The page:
Trex Co.'s net sales jumped 75% in the fourth quarter to $51.2 million from $29.3 million a year earlier, but it was an unexpected tax windfall that appears to have made it possible for the make of decking, railing, fencing and trim to announce today that it had swung to a $1.8 million net profit in the quarter from an $11.5 million loss in the fourth quarter of 2008.
Trex's fourth-quarter results included an income tax benefit of $5.6 million that was primarily due to a change in tax laws late last year affecting the Internal Revenue Service's Net Operating Loss (NOL) provision. Before the change, a company could apply current losses against profits booked in the previous two years. The change permitted losses to be applied against the previous five years--back to when homebuilding was at its peak. As a result of the new NOL rules, builders, dealers, and manufacturers have claimed billions of dollars in tax benefits on their latest financial reports.
For all 2009, Winchester, Va.-based Trex swung to a net loss of $16.4 million from 2008's net income of $7.5 million. Sales slumped 17.3% to $272.3 million from $329.2 million.
"Our 75% increase in sales for the fourth quarter demonstrates the success of our recent enhancements to Trex's existing decking platform," president and CEO Ronald W. Kaplan said in a statement. Trex recently introduced the Transcend line, which is priced between that of composite and PVC decking. "...We began the rollout of Trex Transcend at retailers nationwide on schedule in January, and are extremely pleased by the initial flow of orders. The increased volume of dealer-direct shipments for Trex Transcend is a key indication of the strong acceptance for this new product throughout the marketplace."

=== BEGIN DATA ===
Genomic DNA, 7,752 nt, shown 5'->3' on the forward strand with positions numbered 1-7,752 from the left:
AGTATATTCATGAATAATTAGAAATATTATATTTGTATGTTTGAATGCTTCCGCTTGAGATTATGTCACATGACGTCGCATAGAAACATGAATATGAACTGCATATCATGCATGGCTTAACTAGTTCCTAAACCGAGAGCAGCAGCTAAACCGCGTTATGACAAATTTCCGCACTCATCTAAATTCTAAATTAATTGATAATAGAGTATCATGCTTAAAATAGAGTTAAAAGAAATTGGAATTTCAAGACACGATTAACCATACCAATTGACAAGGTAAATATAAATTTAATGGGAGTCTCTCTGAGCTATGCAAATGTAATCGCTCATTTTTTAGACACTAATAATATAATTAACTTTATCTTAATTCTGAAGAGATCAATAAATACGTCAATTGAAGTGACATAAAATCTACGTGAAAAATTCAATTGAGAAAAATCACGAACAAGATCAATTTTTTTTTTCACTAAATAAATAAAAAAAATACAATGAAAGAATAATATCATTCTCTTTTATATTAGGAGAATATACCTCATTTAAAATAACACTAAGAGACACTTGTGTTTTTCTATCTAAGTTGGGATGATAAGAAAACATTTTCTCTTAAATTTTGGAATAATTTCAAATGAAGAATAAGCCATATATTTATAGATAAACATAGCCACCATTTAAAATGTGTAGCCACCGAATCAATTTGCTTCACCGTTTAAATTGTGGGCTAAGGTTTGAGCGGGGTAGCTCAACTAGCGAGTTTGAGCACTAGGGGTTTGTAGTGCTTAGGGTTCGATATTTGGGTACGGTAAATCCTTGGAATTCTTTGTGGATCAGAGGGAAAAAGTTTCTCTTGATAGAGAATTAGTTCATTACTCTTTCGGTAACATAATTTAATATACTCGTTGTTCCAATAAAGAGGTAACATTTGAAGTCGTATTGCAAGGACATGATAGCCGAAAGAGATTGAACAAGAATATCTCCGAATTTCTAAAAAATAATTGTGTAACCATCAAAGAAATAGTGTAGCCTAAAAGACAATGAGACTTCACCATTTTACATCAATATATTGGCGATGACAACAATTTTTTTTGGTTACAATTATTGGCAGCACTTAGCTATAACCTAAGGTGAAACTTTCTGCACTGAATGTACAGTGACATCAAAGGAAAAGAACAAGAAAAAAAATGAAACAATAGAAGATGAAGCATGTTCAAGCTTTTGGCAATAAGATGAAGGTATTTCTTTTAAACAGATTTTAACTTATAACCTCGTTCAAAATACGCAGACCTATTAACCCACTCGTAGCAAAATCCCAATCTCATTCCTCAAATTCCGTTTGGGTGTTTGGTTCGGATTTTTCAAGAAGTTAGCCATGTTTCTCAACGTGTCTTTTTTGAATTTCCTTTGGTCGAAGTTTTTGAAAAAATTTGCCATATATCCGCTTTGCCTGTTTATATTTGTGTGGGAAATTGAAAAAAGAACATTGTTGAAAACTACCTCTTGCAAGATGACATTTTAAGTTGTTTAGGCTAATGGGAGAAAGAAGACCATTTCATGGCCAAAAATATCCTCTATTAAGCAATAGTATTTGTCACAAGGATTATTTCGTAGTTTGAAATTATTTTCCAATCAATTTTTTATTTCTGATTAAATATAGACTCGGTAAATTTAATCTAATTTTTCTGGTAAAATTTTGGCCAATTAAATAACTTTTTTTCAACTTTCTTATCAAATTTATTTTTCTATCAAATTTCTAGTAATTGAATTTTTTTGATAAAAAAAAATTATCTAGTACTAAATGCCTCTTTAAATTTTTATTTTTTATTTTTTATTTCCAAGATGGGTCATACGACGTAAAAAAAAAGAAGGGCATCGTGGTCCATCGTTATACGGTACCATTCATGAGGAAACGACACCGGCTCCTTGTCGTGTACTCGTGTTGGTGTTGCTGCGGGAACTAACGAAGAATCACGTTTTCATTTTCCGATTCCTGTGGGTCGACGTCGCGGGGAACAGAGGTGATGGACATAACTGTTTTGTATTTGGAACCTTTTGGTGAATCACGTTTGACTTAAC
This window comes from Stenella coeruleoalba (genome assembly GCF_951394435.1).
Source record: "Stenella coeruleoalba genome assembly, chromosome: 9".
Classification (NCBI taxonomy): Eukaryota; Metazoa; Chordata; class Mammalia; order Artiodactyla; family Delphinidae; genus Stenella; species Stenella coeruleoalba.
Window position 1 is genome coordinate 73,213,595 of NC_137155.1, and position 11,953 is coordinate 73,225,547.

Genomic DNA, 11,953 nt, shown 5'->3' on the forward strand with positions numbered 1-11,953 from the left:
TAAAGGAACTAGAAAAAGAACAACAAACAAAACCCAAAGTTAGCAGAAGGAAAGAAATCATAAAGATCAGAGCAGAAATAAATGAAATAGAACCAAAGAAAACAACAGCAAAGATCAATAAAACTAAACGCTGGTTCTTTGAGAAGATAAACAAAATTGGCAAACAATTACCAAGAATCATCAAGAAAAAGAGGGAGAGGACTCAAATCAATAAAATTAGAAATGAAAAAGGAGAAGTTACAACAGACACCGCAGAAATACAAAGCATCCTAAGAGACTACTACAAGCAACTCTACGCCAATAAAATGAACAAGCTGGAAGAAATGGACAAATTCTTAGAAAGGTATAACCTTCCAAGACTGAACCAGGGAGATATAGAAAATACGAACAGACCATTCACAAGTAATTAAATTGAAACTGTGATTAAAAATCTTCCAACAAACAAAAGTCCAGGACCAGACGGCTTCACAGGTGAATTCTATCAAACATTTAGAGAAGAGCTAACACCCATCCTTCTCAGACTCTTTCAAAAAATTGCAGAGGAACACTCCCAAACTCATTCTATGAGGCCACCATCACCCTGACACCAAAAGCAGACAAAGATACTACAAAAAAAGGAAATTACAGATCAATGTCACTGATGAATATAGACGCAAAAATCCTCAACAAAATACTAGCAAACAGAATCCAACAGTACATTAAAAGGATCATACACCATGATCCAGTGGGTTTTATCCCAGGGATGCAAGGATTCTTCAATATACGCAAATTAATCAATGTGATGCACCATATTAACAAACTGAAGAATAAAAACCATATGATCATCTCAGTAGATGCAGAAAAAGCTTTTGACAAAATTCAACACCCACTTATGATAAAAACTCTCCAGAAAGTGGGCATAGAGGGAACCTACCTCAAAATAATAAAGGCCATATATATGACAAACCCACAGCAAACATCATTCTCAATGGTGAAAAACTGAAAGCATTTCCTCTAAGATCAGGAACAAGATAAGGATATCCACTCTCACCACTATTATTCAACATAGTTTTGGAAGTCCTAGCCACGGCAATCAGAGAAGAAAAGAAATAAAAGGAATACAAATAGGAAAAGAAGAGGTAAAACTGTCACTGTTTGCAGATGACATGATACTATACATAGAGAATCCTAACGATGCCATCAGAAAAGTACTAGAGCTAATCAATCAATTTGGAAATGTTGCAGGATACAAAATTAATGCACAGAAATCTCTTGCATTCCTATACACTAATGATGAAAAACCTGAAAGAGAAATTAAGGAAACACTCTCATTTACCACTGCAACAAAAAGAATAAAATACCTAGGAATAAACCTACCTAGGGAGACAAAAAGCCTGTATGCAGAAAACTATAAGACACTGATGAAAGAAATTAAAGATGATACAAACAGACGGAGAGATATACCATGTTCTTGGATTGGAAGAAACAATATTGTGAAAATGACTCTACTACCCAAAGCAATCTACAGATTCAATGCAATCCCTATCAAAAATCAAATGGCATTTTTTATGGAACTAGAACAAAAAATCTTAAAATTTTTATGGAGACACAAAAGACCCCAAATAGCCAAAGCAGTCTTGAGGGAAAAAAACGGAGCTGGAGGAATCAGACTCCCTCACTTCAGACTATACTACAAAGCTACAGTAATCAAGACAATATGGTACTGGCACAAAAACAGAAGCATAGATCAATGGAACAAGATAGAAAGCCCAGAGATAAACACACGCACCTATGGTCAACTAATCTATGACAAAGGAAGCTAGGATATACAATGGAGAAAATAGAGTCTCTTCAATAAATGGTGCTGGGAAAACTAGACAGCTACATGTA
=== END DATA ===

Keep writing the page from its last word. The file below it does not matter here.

Net sales for the first three months of this year should total near $70 million, it said.
Kaplan also noted that Trex's gross margins rose by 3 points in 2009 to nearly 30%. "This increase reflects the effectiveness of our continuing drive to implement fundamental productivity and process improvements," he said. "This accomplishment is especially significant given that we operated at reduced levels of capacity utilization in 2009. We are pleased with the continued improvement in our financial position in 2009, which was accomplished despite the headwinds of the most severe recession in decades. For the full year, we generated free cash flow of $28 million, allowing us to retire more than $30 million of debt. In addition, we replaced our revolving credit facility with a new $85 million facility in November and our cash balance at year end was $20 million."